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Problems at the polls highlight limitations of locally operated election system

Secretary of the State Denise Merrill in her Capitol office. (Christine Stuart file photo)
Secretary of the State Denise Merrill in her Capitol office. (Christine Stuart file photo)
The aftermath
The aftermath

HARTFORD, Conn. – The debacle in Hartford on Tuesday morning, which delayed the opening of some polling places, as well as the ballot shortage in Bridgeport during the 2010 election, have highlighted weaknesses in Connecticut’s localized election system.

Hartford Courant’s Jon Lender

on the Hartford Registrar of Voters office

Many voters don’t realize that their local Registrars of Voters are virtually autonomous once elected, except for the funding they receive from their towns.

“It’s very difficult to change any system,” Secretary of the State Denise Merrill said Wednesday. “Especially one that’s locally based.”

Elections are run by local election officials. Merrill’s office serves in an advisory capacity, but in general does not certify results until a few weeks after the vote. Until that time, local election officials continue to modify the election returns they submit by fax machine to Merrill’s office.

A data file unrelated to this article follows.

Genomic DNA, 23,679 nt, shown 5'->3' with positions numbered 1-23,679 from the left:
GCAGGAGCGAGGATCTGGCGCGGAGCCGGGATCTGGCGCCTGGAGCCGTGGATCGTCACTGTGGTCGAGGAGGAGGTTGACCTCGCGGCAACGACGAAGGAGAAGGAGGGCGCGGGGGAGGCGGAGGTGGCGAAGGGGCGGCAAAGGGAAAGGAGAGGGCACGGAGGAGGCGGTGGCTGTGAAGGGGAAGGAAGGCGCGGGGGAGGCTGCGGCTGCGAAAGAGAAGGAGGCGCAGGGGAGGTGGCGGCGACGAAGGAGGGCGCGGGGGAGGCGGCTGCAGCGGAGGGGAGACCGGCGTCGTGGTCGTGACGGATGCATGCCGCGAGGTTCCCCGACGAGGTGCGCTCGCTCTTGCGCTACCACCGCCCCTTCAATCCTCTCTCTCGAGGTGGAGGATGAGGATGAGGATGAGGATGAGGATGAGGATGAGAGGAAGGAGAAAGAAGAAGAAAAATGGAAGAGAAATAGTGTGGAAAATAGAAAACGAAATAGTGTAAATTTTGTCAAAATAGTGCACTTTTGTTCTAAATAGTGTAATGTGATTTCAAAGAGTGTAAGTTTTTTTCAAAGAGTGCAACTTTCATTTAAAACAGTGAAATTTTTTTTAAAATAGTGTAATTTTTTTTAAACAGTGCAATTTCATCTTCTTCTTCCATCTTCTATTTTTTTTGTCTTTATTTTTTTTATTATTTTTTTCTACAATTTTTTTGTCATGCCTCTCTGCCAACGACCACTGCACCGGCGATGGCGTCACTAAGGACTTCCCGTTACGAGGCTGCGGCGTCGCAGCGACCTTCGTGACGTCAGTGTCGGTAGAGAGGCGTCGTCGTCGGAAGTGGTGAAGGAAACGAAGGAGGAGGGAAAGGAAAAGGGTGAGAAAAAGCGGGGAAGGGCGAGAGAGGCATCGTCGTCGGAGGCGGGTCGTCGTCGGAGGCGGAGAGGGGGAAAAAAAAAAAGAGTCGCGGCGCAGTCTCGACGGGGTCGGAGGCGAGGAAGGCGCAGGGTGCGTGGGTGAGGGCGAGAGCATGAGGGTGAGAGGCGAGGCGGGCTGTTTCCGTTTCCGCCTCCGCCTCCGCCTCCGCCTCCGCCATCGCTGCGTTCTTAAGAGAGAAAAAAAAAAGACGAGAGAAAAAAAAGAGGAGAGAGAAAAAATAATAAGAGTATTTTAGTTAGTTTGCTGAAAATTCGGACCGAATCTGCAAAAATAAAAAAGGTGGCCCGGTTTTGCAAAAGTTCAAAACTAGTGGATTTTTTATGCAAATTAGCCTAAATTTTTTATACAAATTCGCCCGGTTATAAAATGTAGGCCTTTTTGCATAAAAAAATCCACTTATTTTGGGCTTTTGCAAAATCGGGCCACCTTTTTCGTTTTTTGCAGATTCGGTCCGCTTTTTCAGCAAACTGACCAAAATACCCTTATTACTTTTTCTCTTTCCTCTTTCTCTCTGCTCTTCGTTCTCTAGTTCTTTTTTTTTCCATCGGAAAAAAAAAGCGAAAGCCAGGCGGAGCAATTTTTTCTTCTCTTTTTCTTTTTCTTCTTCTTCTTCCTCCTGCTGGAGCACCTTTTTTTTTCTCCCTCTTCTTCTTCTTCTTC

See the complete story at CT News Junkie.

 

Comments

One response to “Problems at the polls highlight limitations of locally operated election system”

  1. John Hamlin

    The Democrats control the executive and legislative branches, and if they want to fix the system, they should do so, instead of waiting till Election Day and claiming they are “shocked, shocked” that the system doesn’t work, ballots aren’t printed, and people can’t vote.

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